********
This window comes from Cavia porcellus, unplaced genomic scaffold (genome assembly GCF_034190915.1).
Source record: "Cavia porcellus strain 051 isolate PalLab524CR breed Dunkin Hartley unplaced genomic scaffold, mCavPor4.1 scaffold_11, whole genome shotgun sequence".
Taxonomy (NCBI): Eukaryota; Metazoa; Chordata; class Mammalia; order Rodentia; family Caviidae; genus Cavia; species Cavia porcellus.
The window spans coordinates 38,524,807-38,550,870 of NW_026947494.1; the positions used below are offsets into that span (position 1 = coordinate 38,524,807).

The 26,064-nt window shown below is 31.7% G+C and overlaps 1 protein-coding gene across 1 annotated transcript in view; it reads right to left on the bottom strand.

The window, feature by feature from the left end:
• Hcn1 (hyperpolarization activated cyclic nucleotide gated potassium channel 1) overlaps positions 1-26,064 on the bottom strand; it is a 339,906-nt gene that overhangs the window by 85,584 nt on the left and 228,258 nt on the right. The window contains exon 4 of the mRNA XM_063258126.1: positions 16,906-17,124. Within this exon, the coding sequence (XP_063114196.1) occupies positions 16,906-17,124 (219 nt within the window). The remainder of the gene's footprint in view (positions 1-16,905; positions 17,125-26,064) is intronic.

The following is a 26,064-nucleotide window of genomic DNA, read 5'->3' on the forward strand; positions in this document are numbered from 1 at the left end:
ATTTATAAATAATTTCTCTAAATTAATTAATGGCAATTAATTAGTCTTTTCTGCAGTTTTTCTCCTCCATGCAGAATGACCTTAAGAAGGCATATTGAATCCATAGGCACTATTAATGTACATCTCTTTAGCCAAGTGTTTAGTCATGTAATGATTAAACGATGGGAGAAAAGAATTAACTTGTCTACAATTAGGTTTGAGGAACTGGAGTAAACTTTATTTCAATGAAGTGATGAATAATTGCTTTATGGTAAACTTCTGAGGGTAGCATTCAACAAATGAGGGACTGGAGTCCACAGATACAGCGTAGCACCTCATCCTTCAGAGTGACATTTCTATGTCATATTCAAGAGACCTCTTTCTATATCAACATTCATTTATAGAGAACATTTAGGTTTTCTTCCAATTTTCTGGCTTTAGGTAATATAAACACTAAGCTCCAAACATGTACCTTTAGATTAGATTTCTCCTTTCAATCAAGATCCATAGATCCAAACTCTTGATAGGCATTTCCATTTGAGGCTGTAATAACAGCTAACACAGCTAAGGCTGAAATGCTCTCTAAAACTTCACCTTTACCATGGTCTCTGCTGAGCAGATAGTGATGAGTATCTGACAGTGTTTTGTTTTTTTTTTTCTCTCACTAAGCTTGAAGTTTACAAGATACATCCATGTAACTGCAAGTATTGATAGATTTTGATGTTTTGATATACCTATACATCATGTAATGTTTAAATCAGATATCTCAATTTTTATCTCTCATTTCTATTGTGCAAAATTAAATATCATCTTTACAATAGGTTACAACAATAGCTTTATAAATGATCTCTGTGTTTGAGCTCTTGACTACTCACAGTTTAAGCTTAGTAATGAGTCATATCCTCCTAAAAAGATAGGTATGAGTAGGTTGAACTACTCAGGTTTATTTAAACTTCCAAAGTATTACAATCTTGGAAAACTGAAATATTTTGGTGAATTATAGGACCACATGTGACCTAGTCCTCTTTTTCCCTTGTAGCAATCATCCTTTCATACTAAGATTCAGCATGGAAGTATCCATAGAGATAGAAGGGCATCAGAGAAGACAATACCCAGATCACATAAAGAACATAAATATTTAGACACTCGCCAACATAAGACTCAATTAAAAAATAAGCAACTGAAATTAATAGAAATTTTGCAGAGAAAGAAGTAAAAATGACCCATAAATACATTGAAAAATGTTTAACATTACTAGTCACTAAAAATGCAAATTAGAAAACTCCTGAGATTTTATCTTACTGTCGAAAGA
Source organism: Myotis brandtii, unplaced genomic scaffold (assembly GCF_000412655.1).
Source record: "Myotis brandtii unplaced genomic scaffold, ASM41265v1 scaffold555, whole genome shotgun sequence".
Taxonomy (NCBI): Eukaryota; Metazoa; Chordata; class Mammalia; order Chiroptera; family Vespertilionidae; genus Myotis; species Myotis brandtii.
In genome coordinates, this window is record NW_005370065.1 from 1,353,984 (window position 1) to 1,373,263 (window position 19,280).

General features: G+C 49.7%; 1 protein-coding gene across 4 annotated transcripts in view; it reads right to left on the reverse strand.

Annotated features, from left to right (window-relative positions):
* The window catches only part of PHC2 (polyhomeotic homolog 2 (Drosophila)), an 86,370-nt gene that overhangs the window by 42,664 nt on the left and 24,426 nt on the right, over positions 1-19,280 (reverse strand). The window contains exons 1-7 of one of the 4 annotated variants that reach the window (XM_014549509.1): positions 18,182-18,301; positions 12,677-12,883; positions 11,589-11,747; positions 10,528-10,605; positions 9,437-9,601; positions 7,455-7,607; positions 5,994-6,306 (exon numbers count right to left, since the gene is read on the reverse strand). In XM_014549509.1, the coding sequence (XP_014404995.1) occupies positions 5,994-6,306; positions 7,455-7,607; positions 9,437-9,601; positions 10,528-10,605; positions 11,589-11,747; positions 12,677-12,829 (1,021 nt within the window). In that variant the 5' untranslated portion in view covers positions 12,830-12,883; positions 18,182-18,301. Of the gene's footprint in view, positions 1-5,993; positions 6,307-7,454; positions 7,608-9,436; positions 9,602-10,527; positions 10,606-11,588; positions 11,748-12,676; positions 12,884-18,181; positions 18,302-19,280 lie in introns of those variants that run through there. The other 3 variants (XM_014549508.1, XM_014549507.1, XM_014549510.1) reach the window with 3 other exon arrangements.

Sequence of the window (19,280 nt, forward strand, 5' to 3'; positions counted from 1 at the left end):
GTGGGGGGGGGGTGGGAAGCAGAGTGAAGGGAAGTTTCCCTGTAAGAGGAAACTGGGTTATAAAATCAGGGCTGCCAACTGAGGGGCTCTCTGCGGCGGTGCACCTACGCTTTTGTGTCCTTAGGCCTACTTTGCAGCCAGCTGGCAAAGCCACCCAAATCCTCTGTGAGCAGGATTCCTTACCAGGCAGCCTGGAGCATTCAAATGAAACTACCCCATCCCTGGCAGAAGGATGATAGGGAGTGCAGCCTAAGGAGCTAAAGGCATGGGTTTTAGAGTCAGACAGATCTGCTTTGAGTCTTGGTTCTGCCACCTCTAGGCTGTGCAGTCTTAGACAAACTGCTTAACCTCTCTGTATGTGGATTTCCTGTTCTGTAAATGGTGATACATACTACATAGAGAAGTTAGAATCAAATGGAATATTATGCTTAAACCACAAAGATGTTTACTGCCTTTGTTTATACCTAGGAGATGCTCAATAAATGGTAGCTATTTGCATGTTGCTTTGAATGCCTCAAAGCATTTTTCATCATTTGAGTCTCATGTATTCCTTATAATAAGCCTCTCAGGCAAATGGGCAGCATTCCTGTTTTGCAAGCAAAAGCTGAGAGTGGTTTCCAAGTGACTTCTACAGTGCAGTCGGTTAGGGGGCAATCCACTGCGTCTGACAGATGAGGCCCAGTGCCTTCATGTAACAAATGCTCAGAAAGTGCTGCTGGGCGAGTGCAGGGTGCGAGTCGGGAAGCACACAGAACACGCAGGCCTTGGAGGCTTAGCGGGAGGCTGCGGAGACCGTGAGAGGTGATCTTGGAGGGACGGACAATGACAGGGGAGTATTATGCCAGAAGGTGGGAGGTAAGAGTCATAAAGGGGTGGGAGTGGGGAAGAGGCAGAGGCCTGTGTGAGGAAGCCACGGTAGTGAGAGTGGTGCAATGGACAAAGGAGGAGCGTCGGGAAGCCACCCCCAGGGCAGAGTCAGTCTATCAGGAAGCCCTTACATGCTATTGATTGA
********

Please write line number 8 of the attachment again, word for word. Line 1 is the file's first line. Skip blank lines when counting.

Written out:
The following is a 26,064-nucleotide window of genomic DNA, read 5'->3' on the forward strand; positions in this document are numbered from 1 at the left end: